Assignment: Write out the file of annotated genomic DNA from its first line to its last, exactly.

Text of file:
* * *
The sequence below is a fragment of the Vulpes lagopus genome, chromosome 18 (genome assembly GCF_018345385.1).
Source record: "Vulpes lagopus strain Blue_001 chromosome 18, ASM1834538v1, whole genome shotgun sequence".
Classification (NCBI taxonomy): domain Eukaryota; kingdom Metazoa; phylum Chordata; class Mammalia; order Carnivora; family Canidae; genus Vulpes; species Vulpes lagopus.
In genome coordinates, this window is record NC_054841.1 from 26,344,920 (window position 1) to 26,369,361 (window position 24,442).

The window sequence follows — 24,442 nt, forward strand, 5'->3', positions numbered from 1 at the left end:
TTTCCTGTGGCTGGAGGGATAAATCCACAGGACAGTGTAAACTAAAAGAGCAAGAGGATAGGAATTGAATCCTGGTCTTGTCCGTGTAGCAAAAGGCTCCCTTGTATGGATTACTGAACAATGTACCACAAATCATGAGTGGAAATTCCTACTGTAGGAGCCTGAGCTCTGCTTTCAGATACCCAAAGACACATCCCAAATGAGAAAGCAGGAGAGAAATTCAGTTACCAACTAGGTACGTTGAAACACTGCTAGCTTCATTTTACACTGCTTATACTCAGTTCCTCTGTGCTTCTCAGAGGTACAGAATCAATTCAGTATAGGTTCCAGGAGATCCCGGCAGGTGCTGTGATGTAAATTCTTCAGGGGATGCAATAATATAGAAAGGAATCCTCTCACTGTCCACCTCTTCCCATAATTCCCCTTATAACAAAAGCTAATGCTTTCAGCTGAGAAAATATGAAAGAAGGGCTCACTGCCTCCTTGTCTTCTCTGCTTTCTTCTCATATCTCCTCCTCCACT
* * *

The sequence below is a fragment of the Vulpes lagopus genome, chromosome 18 (genome assembly GCF_018345385.1).
Source record: "Vulpes lagopus strain Blue_001 chromosome 18, ASM1834538v1, whole genome shotgun sequence".
Classification (NCBI taxonomy): domain Eukaryota; kingdom Metazoa; phylum Chordata; class Mammalia; order Carnivora; family Canidae; genus Vulpes; species Vulpes lagopus.
In genome coordinates, this window is record NC_054841.1 from 26,344,920 (window position 1) to 26,369,361 (window position 24,442).

The window sequence follows — 24,442 nt, forward strand, 5'->3', positions numbered from 1 at the left end:
TTTCCTGTGGCTGGAGGGATAAATCCACAGGACAGTGTAAACTAAAAGAGCAAGAGGATAGGAATTGAATCCTGGTCTTGTCCGTGTAGCAAAAGGCTCCCTTGTATGGATTACTGAACAATGTACCACAAATCATGAGTGGAAATTCCTACTGTAGGAGCCTGAGCTCTGCTTTCAGATACCCAAAGACACATCCCAAATGAGAAAGCAGGAGAGAAATTCAGTTACCAACTAGGTACGTTGAAACACTGCTAGCTTCATTTTACACTGCTTATACTCAGTTCCTCTGTGCTTCTCAGAGGTACAGAATCAATTCAGTATAGGTTCCAGGAGATCCCGGCAGGTGCTGTGATGTAAATTCTTCAGGGGATGCAATAATATAGAAAGGAATCCTCTCACTGTCCACCTCTTCCCATAATTCCCCTTATAACAAAAGCTAATGCTTTCAGCTGAGAAAATATGAAAGAAGGGCTCACTGCCTCCTTGTCTTCTCTGCTTTCTTCTCATATCTCCTCCTCCACT